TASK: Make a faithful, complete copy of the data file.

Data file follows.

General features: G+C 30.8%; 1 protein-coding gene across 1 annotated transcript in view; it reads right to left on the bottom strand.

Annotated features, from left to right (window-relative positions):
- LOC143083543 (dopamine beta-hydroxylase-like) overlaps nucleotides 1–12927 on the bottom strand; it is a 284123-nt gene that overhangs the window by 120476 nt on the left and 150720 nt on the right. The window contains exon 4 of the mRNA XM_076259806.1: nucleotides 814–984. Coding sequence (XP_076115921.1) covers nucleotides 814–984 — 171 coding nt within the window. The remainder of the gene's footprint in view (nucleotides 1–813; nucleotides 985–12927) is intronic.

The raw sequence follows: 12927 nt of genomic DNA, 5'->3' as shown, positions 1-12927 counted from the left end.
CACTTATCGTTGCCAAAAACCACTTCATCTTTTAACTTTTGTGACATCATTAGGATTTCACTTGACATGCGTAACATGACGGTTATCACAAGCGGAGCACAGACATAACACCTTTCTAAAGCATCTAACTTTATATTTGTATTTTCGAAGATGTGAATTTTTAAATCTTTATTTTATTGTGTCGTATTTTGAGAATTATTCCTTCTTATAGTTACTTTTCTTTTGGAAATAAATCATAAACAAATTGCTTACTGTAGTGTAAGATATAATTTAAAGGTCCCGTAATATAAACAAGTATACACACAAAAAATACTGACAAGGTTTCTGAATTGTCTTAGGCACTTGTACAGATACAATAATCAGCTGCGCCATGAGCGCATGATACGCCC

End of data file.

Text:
General features: G+C 30.8%; 1 protein-coding gene across 1 annotated transcript in view; it reads right to left on the bottom strand.

Annotated features, from left to right (window-relative positions):
- LOC143083543 (dopamine beta-hydroxylase-like) overlaps nucleotides 1–12927 on the bottom strand; it is a 284123-nt gene that overhangs the window by 120476 nt on the left and 150720 nt on the right. The window contains exon 4 of the mRNA XM_076259806.1: nucleotides 814–984. Coding sequence (XP_076115921.1) covers nucleotides 814–984 — 171 coding nt within the window. The remainder of the gene's footprint in view (nucleotides 1–813; nucleotides 985–12927) is intronic.

The raw sequence follows: 12927 nt of genomic DNA, 5'->3' as shown, positions 1-12927 counted from the left end.
CACTTATCGTTGCCAAAAACCACTTCATCTTTTAACTTTTGTGACATCATTAGGATTTCACTTGACATGCGTAACATGACGGTTATCACAAGCGGAGCACAGACATAACACCTTTCTAAAGCATCTAACTTTATATTTGTATTTTCGAAGATGTGAATTTTTAAATCTTTATTTTATTGTGTCGTATTTTGAGAATTATTCCTTCTTATAGTTACTTTTCTTTTGGAAATAAATCATAAACAAATTGCTTACTGTAGTGTAAGATATAATTTAAAGGTCCCGTAATATAAACAAGTATACACACAAAAAATACTGACAAGGTTTCTGAATTGTCTTAGGCACTTGTACAGATACAATAATCAGCTGCGCCATGAGCGCATGATACGCCC